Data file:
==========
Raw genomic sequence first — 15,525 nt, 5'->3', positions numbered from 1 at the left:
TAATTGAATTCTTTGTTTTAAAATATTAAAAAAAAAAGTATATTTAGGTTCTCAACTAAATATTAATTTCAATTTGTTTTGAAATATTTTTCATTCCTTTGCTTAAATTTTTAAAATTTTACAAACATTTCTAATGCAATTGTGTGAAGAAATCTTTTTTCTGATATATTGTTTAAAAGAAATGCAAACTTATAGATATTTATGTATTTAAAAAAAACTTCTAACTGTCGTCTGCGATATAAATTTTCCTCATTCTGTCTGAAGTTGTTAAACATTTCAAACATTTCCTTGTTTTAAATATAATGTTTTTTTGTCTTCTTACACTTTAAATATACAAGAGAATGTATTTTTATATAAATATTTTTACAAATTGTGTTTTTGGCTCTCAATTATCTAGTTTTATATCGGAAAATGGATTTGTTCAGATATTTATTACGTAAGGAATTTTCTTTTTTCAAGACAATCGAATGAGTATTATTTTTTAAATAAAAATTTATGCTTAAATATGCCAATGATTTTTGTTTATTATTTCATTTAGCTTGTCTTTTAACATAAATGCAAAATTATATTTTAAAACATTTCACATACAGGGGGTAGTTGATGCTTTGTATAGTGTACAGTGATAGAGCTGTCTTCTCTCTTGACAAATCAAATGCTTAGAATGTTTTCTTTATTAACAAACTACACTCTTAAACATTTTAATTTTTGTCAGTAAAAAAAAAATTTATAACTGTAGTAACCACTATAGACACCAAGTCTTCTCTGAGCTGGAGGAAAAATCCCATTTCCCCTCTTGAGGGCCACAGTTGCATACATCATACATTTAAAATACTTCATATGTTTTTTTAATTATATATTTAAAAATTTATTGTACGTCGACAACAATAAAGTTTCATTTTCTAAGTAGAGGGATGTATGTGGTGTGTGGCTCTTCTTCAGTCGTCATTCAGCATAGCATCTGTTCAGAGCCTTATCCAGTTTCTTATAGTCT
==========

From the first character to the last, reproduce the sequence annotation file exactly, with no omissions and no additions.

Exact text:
Raw genomic sequence first — 15,525 nt, 5'->3', positions numbered from 1 at the left:
TAATTGAATTCTTTGTTTTAAAATATTAAAAAAAAAAGTATATTTAGGTTCTCAACTAAATATTAATTTCAATTTGTTTTGAAATATTTTTCATTCCTTTGCTTAAATTTTTAAAATTTTACAAACATTTCTAATGCAATTGTGTGAAGAAATCTTTTTTCTGATATATTGTTTAAAAGAAATGCAAACTTATAGATATTTATGTATTTAAAAAAAACTTCTAACTGTCGTCTGCGATATAAATTTTCCTCATTCTGTCTGAAGTTGTTAAACATTTCAAACATTTCCTTGTTTTAAATATAATGTTTTTTTGTCTTCTTACACTTTAAATATACAAGAGAATGTATTTTTATATAAATATTTTTACAAATTGTGTTTTTGGCTCTCAATTATCTAGTTTTATATCGGAAAATGGATTTGTTCAGATATTTATTACGTAAGGAATTTTCTTTTTTCAAGACAATCGAATGAGTATTATTTTTTAAATAAAAATTTATGCTTAAATATGCCAATGATTTTTGTTTATTATTTCATTTAGCTTGTCTTTTAACATAAATGCAAAATTATATTTTAAAACATTTCACATACAGGGGGTAGTTGATGCTTTGTATAGTGTACAGTGATAGAGCTGTCTTCTCTCTTGACAAATCAAATGCTTAGAATGTTTTCTTTATTAACAAACTACACTCTTAAACATTTTAATTTTTGTCAGTAAAAAAAAAATTTATAACTGTAGTAACCACTATAGACACCAAGTCTTCTCTGAGCTGGAGGAAAAATCCCATTTCCCCTCTTGAGGGCCACAGTTGCATACATCATACATTTAAAATACTTCATATGTTTTTTTAATTATATATTTAAAAATTTATTGTACGTCGACAACAATAAAGTTTCATTTTCTAAGTAGAGGGATGTATGTGGTGTGTGGCTCTTCTTCAGTCGTCATTCAGCATAGCATCTGTTCAGAGCCTTATCCAGTTTCTTATAGTCT